Ron Arrison knows why he works at the interdenominational King's Daughters and Sons Home. "I believe God sent me here," he says. The former hospital administrator says he planned to stay a year. That was in 1987.
Over the past 63 years, 11 presidents have come and gone, wars have been won and lost, and the long-term care industry has experienced a roller-coaster of changes. But one thing has remained consistent: Nora Morant has served residents at Charles Morris Nursing and Rehabilitation Center of the Jewish Association on Aging.
From an early age, Joseph Isaacs has strived to make people proud.
As a first-year social worker, Roxanne Galloway often lay awake worrying about her future.
There may be nobody more imbued in the policy of Medicaid than Matt Salo.
Frankenmuth, MI, is a quaint Bavarian village about 90 miles north of Detroit that draws tourists from around the United States and Canada.
What most people know about Francis Kirley pertains to his success: how he is the American Health Care Association PAC chairman, and how he created one of the top 25 nursing home chains in the United States, Nexion Health.
As the ranking Republican member on the Senate Special Committee on Aging, Bob Corker has witnessed firsthand the debates on antipsychotic legislation, long-term care financing and chronic illness.
Convincing medical students to go into geriatrics is a tough sell, which Joseph Ouslander, M.D., knows better than anyone.
Robin Arnicar has been on an accelerated life plan. By age 6, she knew she wanted to be a nurse. By 17, she had started working in her first nursing home as a licensed practical nurse. At 18, she was married. By the time she was 22, she was a divorced single mother who owned a home.
From an early age onward, Judy Feder learned how to stick up for herself. The third of four girls raised by an English immigrant salesman and a bookkeeper mother, Feder says she was told by her father to "stand up for what I believe in, speak out and always look people straight in the eye."
While some government officials might dream of their retirement days to be filled with globe-trotting, for Sheila Lambowitz, travel couldn't wait.
From his days as a child to running around the halls of UHS centers to running after his own children, Neil L. Pruitt Jr. has always balanced family and work.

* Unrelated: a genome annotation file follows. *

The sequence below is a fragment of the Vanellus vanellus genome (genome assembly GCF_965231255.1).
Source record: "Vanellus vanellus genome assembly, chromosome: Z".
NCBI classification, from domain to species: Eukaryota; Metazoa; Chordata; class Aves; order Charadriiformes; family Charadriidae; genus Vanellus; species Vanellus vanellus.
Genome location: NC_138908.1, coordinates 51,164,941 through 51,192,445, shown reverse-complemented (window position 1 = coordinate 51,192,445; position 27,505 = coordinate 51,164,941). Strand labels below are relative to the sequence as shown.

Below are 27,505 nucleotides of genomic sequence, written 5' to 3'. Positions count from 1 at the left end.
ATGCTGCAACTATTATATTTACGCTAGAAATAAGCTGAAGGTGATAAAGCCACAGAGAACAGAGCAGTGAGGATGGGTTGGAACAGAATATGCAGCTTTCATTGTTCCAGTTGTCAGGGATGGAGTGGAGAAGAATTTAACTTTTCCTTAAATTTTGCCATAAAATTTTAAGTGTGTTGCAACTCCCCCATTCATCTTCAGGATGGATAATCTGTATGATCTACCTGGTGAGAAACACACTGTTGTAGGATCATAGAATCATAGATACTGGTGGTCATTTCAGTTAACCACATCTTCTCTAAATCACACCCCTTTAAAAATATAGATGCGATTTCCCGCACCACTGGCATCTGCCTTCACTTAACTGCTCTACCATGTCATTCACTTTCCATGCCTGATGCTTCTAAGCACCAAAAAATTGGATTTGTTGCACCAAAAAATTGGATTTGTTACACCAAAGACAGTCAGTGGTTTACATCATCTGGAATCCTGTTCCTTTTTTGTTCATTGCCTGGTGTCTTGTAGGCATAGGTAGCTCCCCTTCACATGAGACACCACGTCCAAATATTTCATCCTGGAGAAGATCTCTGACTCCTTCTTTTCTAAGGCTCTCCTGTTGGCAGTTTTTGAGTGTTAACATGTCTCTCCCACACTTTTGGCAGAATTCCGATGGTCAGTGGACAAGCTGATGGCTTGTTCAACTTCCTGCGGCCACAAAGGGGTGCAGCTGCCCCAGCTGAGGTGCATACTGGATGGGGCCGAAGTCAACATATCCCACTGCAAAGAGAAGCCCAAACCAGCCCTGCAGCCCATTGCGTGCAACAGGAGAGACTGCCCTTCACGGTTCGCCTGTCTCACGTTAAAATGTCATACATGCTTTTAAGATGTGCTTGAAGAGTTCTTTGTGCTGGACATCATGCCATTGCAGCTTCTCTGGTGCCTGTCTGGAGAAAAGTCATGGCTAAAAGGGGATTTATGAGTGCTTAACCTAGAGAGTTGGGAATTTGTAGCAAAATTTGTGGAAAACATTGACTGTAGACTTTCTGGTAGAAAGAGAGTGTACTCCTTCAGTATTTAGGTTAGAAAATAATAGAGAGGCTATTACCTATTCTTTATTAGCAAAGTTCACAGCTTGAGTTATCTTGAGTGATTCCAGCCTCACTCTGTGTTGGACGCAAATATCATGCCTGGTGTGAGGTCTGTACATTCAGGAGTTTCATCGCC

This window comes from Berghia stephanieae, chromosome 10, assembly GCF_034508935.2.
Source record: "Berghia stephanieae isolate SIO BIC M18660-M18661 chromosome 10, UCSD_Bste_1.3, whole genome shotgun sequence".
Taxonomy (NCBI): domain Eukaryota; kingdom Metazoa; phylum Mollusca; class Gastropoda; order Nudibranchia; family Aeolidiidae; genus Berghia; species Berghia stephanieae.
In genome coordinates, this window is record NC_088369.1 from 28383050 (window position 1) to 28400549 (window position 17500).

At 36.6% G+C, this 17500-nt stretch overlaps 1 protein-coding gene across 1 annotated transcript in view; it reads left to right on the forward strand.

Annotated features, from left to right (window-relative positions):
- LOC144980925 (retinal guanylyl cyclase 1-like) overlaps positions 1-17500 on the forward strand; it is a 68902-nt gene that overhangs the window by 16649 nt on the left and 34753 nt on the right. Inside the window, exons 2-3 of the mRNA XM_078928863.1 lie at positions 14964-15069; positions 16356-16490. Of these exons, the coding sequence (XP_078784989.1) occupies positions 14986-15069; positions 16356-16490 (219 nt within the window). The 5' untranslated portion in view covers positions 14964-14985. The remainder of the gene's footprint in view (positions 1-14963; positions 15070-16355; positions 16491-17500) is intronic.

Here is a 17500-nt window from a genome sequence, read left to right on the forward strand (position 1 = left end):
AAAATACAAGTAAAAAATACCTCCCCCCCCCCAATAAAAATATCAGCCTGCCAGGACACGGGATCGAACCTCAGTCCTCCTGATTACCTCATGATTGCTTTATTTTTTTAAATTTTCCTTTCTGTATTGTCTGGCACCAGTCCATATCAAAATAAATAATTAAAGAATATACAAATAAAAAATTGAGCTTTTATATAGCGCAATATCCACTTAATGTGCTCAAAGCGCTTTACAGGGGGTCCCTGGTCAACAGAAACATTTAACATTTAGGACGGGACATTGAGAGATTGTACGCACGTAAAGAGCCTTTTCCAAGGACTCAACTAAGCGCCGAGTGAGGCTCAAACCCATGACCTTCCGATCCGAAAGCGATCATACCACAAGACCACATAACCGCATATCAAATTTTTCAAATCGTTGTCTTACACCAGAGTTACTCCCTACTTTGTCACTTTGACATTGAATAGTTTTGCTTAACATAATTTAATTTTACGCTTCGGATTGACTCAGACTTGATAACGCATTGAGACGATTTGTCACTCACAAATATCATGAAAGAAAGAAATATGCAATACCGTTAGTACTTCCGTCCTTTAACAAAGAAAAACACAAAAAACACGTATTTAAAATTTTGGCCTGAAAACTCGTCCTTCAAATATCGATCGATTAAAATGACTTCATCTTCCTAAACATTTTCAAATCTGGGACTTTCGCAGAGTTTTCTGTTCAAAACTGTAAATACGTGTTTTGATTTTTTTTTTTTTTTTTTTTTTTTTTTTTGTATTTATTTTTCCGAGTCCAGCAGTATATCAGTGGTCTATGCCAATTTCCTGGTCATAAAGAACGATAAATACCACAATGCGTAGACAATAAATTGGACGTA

The new leader of the American Hospital Association's Governing Council for Long-Term Care and Rehabilitation has been a chief executive officer for the past 15 years. But at her core, Patricia Ostaszewski still considers herself a nurse.
Kathleen Wilson, Deputy Director, Division of Nursing Homes, CMS
At LeadingAge's 50th anniversary celebration in October, Howard Washburn was applauded, thanked and much sought after.
If you ever find yourself in the company of Joe Steier, you might get lucky and be treated to a delicious meal at Bearno's, a Louisville, KY, favorite among locals for decades.
Marsha Greenfield, VP of Legislative Affairs, LeadingAge
Should a visitor ever go into labor at eldercare's St. Leonard Franciscan Living Community in Centreville, OH, never fear: The executive director knows his way around a delivery room.
Mary Naylor, Ph.D., RN, Chairwoman, Long-Term Quality Alliance
Rep. Glenn "GT" Thompson, U.S. Congress (R-PA)
David Gifford, M.D., Senior VP, Quality & Regulatory Affairs AHCA
Cheryl Phillips, MD, SVP for Advocacy, LeadingAge
Jacqueline Vance, RNC, CDONA/LTC; Director of Clinical Affairs, American Medical Directors Association
Courtney Lyder, Dean, UCLA School of Nursing
Mark Parkinson, President, CEO American Health Care Association
Cynthia Morton, Executive Vice President, NASL
VP of Long-Term Care and Health Strategies AAHSA
Christopher Christensen, President and CEO, The Ensign Group Inc.
Karen Schoeneman, Deputy Director, Nursing Homes Division, CMS
Toby Edelman, Senior Policy Attorney, Center for Medicare Advocacy
Lori Porter CEO, Founder, NAHCA